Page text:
“If special district spending were a line-item in an average local government’s ledger, it would be the third largest spending item, right behind welfare and education,” he noted. “Conservatives concerned about the overall size and scope of government should turn their attention toward special districts and how they violate the spirit of the government tax and expenditure limits that have been on the books for three decades in many states.”
In Navajo County, secondary property taxes are nearly equal to primary property taxes. In fiscal year 2013, the county’s maximum allowable primary property tax levy was $6.4 million, however, the county planned to collect up to $12.2 million in property taxes. Of that total, $6.15 million is primary property tax and $6.13 million is secondary property tax. In fiscal year 2014, the county expects to collect $6.3 million in primary property taxes and $5.5 million in secondary property taxes, for a total of $11.8 million. Those totals include the fire district assistance tax, Navajo County Flood Control District, Little Colorado River Flood Control Zone, Navajo County Library District and the public health services district. They do not include special districts that are highly localized such as water and road improvement districts, and the amount does not include Northland Pioneer College or school equalization tax levies.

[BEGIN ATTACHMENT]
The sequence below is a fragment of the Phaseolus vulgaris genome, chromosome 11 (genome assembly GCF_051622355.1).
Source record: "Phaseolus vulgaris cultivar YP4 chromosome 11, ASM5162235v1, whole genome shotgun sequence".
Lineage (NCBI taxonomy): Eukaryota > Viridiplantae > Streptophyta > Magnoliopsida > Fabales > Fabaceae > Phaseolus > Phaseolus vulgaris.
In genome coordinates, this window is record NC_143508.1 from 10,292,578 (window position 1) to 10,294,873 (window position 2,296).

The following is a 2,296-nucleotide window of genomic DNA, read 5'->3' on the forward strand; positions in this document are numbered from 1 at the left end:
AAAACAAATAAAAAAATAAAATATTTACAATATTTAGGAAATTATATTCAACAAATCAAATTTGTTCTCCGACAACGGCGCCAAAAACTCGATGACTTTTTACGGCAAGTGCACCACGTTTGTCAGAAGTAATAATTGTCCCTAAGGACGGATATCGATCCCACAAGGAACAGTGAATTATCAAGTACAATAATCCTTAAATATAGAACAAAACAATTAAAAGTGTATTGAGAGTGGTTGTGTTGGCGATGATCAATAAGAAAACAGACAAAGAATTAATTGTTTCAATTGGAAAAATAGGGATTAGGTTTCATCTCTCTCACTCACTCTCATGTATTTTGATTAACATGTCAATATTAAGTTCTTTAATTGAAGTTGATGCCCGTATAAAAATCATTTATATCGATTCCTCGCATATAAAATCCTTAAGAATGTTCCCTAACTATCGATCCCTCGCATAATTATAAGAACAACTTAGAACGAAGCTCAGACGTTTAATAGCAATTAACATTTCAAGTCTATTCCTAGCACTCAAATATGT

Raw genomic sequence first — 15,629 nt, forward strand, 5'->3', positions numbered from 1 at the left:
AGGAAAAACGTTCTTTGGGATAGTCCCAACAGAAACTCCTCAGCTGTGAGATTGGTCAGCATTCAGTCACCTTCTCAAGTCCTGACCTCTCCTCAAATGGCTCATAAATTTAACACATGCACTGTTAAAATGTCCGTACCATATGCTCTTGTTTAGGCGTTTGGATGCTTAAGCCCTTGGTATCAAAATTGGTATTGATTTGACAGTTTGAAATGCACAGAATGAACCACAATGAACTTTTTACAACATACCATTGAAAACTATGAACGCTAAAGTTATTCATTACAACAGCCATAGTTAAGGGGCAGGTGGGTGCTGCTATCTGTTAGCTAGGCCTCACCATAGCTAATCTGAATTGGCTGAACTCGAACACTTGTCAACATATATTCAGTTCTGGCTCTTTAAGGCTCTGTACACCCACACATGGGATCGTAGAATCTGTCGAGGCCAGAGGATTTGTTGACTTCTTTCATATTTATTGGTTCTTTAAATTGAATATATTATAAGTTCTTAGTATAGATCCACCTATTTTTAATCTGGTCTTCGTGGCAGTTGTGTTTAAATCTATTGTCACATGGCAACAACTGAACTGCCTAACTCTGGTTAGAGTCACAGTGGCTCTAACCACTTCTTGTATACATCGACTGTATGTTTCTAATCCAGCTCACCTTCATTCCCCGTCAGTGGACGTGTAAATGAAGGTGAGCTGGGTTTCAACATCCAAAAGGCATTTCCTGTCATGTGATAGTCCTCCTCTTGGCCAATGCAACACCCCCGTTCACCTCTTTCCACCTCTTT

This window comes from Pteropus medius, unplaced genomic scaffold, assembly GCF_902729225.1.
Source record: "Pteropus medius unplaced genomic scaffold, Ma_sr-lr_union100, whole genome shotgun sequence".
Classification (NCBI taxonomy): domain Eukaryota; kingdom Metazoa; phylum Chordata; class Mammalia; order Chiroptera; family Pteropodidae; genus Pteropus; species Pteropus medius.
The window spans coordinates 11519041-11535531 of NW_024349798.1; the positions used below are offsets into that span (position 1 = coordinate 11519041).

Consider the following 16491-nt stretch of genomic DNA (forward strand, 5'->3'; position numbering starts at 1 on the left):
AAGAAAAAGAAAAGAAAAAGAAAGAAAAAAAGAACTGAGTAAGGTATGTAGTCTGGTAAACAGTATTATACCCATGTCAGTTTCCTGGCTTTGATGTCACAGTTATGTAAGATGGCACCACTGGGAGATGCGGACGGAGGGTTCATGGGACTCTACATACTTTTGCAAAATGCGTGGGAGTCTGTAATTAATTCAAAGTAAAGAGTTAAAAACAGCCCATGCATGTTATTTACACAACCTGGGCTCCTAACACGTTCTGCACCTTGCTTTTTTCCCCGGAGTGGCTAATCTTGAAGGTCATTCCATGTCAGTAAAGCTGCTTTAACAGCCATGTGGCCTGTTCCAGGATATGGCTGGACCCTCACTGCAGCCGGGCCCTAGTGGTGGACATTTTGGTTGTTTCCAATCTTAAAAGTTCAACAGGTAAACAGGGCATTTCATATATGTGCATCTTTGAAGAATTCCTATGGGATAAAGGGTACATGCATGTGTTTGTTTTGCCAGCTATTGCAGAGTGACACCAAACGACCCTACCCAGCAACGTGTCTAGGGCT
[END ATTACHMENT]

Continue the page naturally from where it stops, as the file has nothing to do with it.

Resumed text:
Despite the additional burden of the secondary property taxes, Navajo County has a low property tax rate compared to most other counties in the state. In fiscal year 2011, the county ranked 14th out of 15 counties for primary property taxes and 13th for secondary property taxes.
Navajo County government is responsible for collecting all types of property tax, but does not retain the money designated for special districts. That money is turned over to each district’s governing board once it has been collected.
The Goldwater Institute report claims that one of the major problems with special tax districts is that they often allow local governments to make an “end run” around state expenditure limits.